Comic Commotion

While the world is recovering from San Diego Comic Con, with its toys and videogames and movies and television shows, I thought I’d take a moment to actually talk about comic books. Aside of Scott Pilgrim, there have been plenty of memorable comic moments over the last couple weeks. Let’s take a look, shall we?

The Man with the Getaway FaceFirst up is The Man with the Getaway Face from IDW, an oversized, bargain priced prelude to Darwyn Cooke’s second Parker adaptation. The first, a brilliant adaptation of The Hunter, introduced comic readers to the gritty 1960’s world of Parker, a methodical and ruthless career criminal.

Cooke’s unique art, a highly graphic (in terms of design, not violence though there is some of that too) and strangely nostalgic mix of retro advertising and old cartoons is always a joy to behold and Getaway Face is no exception to that rule. A perfect dose of elaborate heists, double crosses and amoral violence, it is just enough Parker to get fans through til The Outfit drops in October.

New AvengersOver at Marvel, Bendis continues his reign as resident wunderkind with New Avengers #2, where a high stakes game of superhero keep-away made for one of the most frenetic, well paced and straight-up fun action sequences I’ve read in a very long time.

As enjoyable as the beat-em-up was, it was the conversation between Wolverine and Spider-Man outside the action that was the book’s true highlight. There is something about Bendis’ dialogue and characterization of those two guys…I am pretty sure I could read an omnibus sized collection consisting only of scenes of the two of them hanging out in a living room watching TV. If such a book were to appear, it might be the crowning achievement of Bendis’ career.

Henry & Glenn ForeverSpeaking of two dudes hanging out, I picked up Henry & Glenn Forever, by the art collective Igloo Tornado, a mini-comic that ponders what life would be like if Henry Rollins and Glenn Danzig were gay roommates. Its a hilarious idea, but unfortunately the funniest thing in the book is the quote on the back cover from Rollins saying “Has Glenn seen this? Trust me, he would NOT be amused.” The attempts at humor inside consistently wind up being either too much or not enough. The art is equally crude (surprising, since I rather like what is on display on their official site), though I have to admit, I kind of love the Tom Neely’s Nancy-style interpretation of Danzig.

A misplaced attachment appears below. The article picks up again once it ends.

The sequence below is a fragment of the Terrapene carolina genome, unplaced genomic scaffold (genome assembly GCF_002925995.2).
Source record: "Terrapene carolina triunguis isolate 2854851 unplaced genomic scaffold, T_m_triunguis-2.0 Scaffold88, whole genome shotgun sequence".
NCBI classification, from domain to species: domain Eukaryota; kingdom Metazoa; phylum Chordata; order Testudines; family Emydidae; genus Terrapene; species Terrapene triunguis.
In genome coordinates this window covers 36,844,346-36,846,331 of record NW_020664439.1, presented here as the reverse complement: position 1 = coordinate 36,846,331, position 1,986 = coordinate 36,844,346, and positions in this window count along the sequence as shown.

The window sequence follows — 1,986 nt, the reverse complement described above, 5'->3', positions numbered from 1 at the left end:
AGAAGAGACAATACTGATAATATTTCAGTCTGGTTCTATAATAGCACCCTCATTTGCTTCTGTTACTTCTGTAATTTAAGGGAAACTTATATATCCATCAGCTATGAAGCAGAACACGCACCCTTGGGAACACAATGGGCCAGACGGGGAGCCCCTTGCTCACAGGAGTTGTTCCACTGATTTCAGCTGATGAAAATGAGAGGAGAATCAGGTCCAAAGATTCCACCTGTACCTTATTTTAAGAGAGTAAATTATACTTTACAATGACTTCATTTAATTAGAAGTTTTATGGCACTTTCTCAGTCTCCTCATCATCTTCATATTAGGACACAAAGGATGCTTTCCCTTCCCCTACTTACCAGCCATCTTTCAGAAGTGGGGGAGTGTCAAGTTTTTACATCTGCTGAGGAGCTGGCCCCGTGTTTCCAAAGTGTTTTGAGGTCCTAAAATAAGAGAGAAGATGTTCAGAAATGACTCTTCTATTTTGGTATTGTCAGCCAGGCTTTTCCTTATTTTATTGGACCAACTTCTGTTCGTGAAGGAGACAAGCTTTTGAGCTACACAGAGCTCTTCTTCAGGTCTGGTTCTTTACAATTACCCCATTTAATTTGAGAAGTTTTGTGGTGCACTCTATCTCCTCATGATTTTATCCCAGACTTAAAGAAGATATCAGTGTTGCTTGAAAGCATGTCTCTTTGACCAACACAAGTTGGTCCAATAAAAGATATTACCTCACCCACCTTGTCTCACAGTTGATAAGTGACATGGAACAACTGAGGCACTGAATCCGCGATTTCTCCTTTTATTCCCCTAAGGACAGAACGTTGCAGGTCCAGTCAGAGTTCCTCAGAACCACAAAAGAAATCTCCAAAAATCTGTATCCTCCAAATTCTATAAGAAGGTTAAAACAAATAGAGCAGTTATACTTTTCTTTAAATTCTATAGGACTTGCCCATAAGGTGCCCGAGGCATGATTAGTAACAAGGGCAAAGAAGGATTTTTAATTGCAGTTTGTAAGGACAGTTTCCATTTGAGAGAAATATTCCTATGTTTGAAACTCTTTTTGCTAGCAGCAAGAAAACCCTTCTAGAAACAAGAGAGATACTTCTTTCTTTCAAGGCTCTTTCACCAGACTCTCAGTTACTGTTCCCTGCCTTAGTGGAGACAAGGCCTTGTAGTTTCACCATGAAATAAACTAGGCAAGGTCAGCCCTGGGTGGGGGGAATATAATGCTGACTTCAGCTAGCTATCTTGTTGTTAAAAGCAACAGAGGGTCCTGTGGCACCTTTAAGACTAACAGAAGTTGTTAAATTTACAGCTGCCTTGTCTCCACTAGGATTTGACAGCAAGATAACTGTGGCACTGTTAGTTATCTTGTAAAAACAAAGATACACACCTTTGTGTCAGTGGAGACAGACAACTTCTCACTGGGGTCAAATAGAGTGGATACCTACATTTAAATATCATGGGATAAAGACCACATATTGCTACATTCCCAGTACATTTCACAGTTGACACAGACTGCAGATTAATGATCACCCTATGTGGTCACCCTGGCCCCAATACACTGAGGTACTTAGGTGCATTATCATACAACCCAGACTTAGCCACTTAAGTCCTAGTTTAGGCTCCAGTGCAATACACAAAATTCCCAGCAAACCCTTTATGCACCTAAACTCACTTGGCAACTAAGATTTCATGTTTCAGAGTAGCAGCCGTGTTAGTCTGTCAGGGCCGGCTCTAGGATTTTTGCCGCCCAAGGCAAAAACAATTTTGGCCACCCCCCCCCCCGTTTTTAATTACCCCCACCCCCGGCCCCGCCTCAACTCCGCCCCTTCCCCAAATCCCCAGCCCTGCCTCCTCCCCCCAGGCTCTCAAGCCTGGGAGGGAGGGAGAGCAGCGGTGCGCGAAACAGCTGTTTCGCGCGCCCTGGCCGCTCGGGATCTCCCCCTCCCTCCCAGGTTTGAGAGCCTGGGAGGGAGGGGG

Back to the good stuff.

GhostopolisLike Ghostopolis, by Doug TenNapel, a fellow who has built an entire career around drawing cool monsters and aliens.

The surprisingly thick graphic novel from Scholastic’s Graphix imprint tells the story of a boy accidentally sucked into the afterlife and the down on his luck ghost hunter who has to save him. The result is a funny, fast-paced adventure in a ghost world filled with all sorts of weirdos and critters. TenNapel has been a little heavy-handed with the morals in the past, but aside of a few brief and heartfelt life lessons, Ghostopolis has its sight set firmly on the fun. Rollicking, even. Really, you can’t get too preachy when one of your characters is a farting werewolf.

Superman 701On to DC Comics, where J. Michael Straczynski made his debut on Superman #701. The issue sees the Man of Steel trying to get back in touch with the regular men and women of flesh and blood who populate the world he protects. It was an issue that could have easily become a sappy Forrest Gump pastiche, but JMS ably avoids the schmaltzy pitfalls to tell a story that is an evenhanded and affecting rumination on the nature of heroism.

Meanwhile, in Batman and Robin #13, the delirious web Grant Morrison has been weaving over the last few years is beginning to draw closed. Throughout his career, Morrison has taken a lot of crap about being incomprehensible, but I’ve found his run on Batman to be, while elaborate, never less than thrilling. He has consistently infused Batman’s world and villains with a sense of overblown, pulpy madness that stands without rival. If that seems confusing to the average reader, that’s perfectly all right with me so long as it keeps delivering scenes like this:

Batman and Robin 13

Yes, that is Robin taking a crowbar to the head of the Joker. Turnabout is fair play!

Finally, the first issue of Hellboy: The Storm has hit shelves. With or without Mike Mignola drawing the book (in this case, the frighteningly talented Duncan Fegredo is manning the drawing board), Hellboy has earned a reputation for high quality. A new issue comes out and readers rejoice. Commentary is pretty much unnecessary.

Well, almost. I have to ask. Did Alan Moore just make a cameo appearance on that darkened country road? You may want to quit comics, Mr. Moore, but they will never quit you…

Alan Moore?

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Comic Books, Stu Horvath
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  • http://japanesedudegirl.blogspot.com/ Chuck

    Alan Moore just want to tell everyone he wants to be left alone. I he thinks he is the Howard Hughes of comics, but he turning into more of an Eddy Vedder.